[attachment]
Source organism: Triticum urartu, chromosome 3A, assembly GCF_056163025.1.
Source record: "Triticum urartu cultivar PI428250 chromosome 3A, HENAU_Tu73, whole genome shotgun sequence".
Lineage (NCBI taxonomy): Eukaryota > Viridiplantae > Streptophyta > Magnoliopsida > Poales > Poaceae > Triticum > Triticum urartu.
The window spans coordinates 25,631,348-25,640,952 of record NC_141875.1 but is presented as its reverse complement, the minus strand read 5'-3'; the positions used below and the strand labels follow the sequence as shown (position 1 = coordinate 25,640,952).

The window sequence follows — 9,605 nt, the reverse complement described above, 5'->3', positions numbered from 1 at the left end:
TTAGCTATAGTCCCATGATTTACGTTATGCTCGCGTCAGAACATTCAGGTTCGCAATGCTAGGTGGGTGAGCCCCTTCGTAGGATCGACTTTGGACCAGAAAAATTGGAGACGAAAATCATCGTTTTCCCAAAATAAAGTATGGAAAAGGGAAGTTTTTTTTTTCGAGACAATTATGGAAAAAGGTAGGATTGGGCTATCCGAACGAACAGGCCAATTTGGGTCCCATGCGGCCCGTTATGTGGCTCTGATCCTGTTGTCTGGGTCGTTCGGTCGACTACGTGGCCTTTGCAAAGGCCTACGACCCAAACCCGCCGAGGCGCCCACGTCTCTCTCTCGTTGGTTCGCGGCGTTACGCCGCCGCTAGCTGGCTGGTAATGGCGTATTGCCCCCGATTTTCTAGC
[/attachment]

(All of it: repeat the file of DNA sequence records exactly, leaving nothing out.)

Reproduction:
Source organism: Triticum urartu, chromosome 3A, assembly GCF_056163025.1.
Source record: "Triticum urartu cultivar PI428250 chromosome 3A, HENAU_Tu73, whole genome shotgun sequence".
Lineage (NCBI taxonomy): Eukaryota > Viridiplantae > Streptophyta > Magnoliopsida > Poales > Poaceae > Triticum > Triticum urartu.
The window spans coordinates 25,631,348-25,640,952 of record NC_141875.1 but is presented as its reverse complement, the minus strand read 5'-3'; the positions used below and the strand labels follow the sequence as shown (position 1 = coordinate 25,640,952).

The window sequence follows — 9,605 nt, the reverse complement described above, 5'->3', positions numbered from 1 at the left end:
TTAGCTATAGTCCCATGATTTACGTTATGCTCGCGTCAGAACATTCAGGTTCGCAATGCTAGGTGGGTGAGCCCCTTCGTAGGATCGACTTTGGACCAGAAAAATTGGAGACGAAAATCATCGTTTTCCCAAAATAAAGTATGGAAAAGGGAAGTTTTTTTTTTCGAGACAATTATGGAAAAAGGTAGGATTGGGCTATCCGAACGAACAGGCCAATTTGGGTCCCATGCGGCCCGTTATGTGGCTCTGATCCTGTTGTCTGGGTCGTTCGGTCGACTACGTGGCCTTTGCAAAGGCCTACGACCCAAACCCGCCGAGGCGCCCACGTCTCTCTCTCGTTGGTTCGCGGCGTTACGCCGCCGCTAGCTGGCTGGTAATGGCGTATTGCCCCCGATTTTCTAGC